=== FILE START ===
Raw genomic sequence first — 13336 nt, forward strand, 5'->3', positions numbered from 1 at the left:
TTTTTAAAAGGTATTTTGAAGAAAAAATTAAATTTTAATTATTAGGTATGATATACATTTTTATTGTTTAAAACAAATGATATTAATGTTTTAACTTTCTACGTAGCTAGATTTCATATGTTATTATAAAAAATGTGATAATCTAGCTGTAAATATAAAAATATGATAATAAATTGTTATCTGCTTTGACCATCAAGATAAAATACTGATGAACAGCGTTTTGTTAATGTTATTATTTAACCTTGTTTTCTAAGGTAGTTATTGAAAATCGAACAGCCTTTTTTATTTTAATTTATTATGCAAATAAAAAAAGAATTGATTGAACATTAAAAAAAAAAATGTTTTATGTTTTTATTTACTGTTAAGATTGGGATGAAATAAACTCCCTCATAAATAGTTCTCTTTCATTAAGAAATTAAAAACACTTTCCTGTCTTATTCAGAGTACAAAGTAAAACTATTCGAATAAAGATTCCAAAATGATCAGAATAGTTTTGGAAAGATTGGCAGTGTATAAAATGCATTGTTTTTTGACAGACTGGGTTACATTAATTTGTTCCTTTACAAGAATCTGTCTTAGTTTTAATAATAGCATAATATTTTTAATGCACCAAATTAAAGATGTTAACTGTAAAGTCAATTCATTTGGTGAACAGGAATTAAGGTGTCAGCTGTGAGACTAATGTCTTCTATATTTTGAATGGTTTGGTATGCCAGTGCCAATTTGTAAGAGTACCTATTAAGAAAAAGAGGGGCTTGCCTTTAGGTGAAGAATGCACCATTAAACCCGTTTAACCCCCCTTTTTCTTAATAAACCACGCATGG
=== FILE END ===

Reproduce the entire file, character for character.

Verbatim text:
Raw genomic sequence first — 13336 nt, forward strand, 5'->3', positions numbered from 1 at the left:
TTTTTAAAAGGTATTTTGAAGAAAAAATTAAATTTTAATTATTAGGTATGATATACATTTTTATTGTTTAAAACAAATGATATTAATGTTTTAACTTTCTACGTAGCTAGATTTCATATGTTATTATAAAAAATGTGATAATCTAGCTGTAAATATAAAAATATGATAATAAATTGTTATCTGCTTTGACCATCAAGATAAAATACTGATGAACAGCGTTTTGTTAATGTTATTATTTAACCTTGTTTTCTAAGGTAGTTATTGAAAATCGAACAGCCTTTTTTATTTTAATTTATTATGCAAATAAAAAAAGAATTGATTGAACATTAAAAAAAAAAATGTTTTATGTTTTTATTTACTGTTAAGATTGGGATGAAATAAACTCCCTCATAAATAGTTCTCTTTCATTAAGAAATTAAAAACACTTTCCTGTCTTATTCAGAGTACAAAGTAAAACTATTCGAATAAAGATTCCAAAATGATCAGAATAGTTTTGGAAAGATTGGCAGTGTATAAAATGCATTGTTTTTTGACAGACTGGGTTACATTAATTTGTTCCTTTACAAGAATCTGTCTTAGTTTTAATAATAGCATAATATTTTTAATGCACCAAATTAAAGATGTTAACTGTAAAGTCAATTCATTTGGTGAACAGGAATTAAGGTGTCAGCTGTGAGACTAATGTCTTCTATATTTTGAATGGTTTGGTATGCCAGTGCCAATTTGTAAGAGTACCTATTAAGAAAAAGAGGGGCTTGCCTTTAGGTGAAGAATGCACCATTAAACCCGTTTAACCCCCCTTTTTCTTAATAAACCACGCATGG